If you have a cockatiel or small parrot breed it is important to supplement their pellet and seed diet with natural foods. This article will give you some ideas on safe and unsafe foods, and how to introduce them to your bird.
Nearly all birds need more than seed to be healthy. Switching your bird to a pellet diet with seeds as a treat is a good start. Adding natural fruits and vegetables is even better. By adding natural foods to your bird’s diet, you will help them lead long and healthy lives. Many birds also enjoy being presented with a variety of foods.
Contrary to what some people believe, you cannot feed a bird anything a person can eat. There are many foods that are toxic to birds, and before you introduce any new foods into your cockatiel or parrot’s diet, you should be aware of what foods are bad for them. According to my avian veterinarian, raw potato, avocado, fruit pits, caffeine, alcohol and chocolate are among the foods that are toxic to birds of any species. I suggest doing some research to get a comprehensive list of foods that are toxic. The Tailfeathers Community is a good place to get such information. I have acquired a fair amount of my bird knowledge from the breeders and owners on this site.
Once you know what’s toxic, you can start picking non-toxic foods to introduce to your birds. I recommend trying peppers as a first new food. Birds, especially cockatiels and parrots, seem to be rather fond of spicy food. My Lutino cockatiel Stoli loves green bell pepper and food sprinkled with chili powder. Another good starter food is kale. It’s easy for them to eat, and is great for their health, especially if you have a Lutino, as they are prone to hemophilia, and dark greens are high in vitamin K.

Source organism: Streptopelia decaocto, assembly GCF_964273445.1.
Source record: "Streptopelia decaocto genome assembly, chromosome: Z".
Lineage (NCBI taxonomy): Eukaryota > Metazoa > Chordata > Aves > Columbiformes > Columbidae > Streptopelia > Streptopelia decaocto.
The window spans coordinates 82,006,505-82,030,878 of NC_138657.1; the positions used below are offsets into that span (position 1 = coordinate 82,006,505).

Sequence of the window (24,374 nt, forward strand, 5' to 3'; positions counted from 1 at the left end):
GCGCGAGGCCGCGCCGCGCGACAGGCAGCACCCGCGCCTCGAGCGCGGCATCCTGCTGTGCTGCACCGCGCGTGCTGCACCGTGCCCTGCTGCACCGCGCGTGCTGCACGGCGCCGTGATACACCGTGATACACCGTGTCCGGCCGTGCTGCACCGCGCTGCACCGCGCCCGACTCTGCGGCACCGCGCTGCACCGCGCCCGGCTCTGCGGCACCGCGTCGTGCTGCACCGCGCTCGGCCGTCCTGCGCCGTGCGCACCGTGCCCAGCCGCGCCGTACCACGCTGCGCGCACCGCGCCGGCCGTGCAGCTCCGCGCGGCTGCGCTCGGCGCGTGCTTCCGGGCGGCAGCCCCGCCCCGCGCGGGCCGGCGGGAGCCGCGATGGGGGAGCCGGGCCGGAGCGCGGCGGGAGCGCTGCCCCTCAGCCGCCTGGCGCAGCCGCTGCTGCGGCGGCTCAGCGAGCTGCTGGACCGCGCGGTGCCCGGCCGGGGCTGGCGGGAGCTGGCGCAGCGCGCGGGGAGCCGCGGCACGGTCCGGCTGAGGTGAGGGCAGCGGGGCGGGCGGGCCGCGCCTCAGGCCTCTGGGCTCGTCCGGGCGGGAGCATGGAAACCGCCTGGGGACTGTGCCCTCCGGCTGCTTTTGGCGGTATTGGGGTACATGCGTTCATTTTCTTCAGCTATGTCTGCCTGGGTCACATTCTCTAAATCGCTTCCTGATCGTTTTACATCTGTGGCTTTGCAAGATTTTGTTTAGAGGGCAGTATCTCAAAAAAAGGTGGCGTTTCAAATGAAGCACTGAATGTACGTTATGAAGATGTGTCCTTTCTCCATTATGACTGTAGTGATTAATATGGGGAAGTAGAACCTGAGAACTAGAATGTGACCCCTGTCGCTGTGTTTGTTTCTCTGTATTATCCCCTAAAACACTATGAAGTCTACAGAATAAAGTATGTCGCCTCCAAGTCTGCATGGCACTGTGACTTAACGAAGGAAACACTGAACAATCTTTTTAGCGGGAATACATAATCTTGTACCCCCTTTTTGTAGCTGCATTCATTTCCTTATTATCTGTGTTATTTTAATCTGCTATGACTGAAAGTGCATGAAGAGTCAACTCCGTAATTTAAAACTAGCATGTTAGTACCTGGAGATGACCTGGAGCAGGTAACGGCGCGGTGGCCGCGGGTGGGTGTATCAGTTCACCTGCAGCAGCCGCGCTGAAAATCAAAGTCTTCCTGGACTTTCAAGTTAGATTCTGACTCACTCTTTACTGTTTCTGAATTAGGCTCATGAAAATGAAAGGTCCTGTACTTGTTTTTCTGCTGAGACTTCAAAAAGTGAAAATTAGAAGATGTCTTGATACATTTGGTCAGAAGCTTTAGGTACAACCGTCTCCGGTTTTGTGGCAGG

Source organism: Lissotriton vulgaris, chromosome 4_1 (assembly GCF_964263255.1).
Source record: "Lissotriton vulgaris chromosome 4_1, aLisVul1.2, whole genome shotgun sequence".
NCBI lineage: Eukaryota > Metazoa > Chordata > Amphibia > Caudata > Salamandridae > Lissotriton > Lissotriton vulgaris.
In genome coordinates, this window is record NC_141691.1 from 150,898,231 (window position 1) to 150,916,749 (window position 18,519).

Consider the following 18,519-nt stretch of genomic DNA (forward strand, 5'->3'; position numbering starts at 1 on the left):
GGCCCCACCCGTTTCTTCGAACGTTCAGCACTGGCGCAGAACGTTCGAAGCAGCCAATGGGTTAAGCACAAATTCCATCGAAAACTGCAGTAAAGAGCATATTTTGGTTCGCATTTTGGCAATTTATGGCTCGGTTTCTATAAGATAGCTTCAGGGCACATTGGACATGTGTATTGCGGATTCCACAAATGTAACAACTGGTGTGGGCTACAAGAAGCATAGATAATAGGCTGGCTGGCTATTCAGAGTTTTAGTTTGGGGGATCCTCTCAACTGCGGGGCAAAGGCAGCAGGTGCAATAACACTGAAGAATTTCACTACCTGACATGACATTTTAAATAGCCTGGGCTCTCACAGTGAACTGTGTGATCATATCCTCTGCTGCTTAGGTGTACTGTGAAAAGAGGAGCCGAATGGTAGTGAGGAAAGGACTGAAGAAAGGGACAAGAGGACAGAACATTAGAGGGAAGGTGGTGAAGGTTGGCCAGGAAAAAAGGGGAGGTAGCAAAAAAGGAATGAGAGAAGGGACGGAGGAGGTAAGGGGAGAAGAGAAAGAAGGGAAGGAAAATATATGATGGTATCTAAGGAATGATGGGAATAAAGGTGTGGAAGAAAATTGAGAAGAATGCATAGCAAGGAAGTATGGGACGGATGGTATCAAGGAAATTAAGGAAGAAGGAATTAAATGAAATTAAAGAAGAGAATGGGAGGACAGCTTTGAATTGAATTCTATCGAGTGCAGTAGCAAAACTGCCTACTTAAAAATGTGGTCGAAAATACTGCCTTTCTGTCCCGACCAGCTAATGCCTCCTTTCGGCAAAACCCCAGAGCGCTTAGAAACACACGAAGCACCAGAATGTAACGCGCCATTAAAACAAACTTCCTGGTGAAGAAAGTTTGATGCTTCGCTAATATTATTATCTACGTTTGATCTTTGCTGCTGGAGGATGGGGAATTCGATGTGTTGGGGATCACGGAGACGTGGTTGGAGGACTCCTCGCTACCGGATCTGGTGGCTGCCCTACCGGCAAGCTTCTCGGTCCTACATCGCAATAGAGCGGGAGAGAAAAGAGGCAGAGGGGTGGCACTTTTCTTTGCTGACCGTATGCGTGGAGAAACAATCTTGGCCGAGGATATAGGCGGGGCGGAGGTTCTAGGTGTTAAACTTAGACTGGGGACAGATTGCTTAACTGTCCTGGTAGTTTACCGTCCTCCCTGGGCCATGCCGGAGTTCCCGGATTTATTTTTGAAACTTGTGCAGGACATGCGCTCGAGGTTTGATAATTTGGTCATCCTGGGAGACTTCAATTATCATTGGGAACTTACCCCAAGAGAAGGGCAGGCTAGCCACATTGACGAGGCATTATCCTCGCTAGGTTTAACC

Start off giving new foods to your bird in a dish other than their normal food dish. Don’t mix fruit or veggies into their other food. If they seem reluctant to try the new item, try sitting down with them and let them watch you eat the food. It will show them that it is a food item rather than a toy or something to fear. It may sound silly, but if you make a big deal out of eating it, smacking your lips and saying “yummy” and such, it will help reinforce the idea to them that it is good to eat. Also, using your finger to “peck” at the bowl containing the fruit or veggie can help them understand.
You’ll have to try several different fruits and vegetables to find what your bird likes best. Some birds hate really wet food, some dislike certain colors. You’ll have to learn your bird’s personal preferences. You may have to dry the food out before they will eat it, or puree it into a sort of soup. I always recommend only offering fruits and veggies to your bird that you or your family already eat. You don’t want to get stuck with foods that no one will eat If the bird doesn’t like it.
Each bird is different, but I can tell you some of the foods that my parakeets, lovebirds and cockatiels have enjoyed: Kale, asparagus, peppers, banana, apple, romaine, hard-boiled egg, egg shell (this is especially good for female birds), beets, pasta (raw and cooked), rice (cooked only!), cheese (in very small amounts as a treat), carrot, beans, chicken and even pork. Yes, birds eat meat. In the wild, cockatiels and some other birds will eat other birds’ eggs, insects and small lizards.
Introducing your pet bird to new foods can be fun for both you and your bird, and it will help them to be healthier. Keep experimenting to see what they like, and give them natural foods on a regular basis. Just remember, never leave fresh fruit of veggies in their bowl overnight as they could spoil. It’s a good idea to make fresh food time a social activity between you and your bird. It can aid bonding and also be a good tool in training.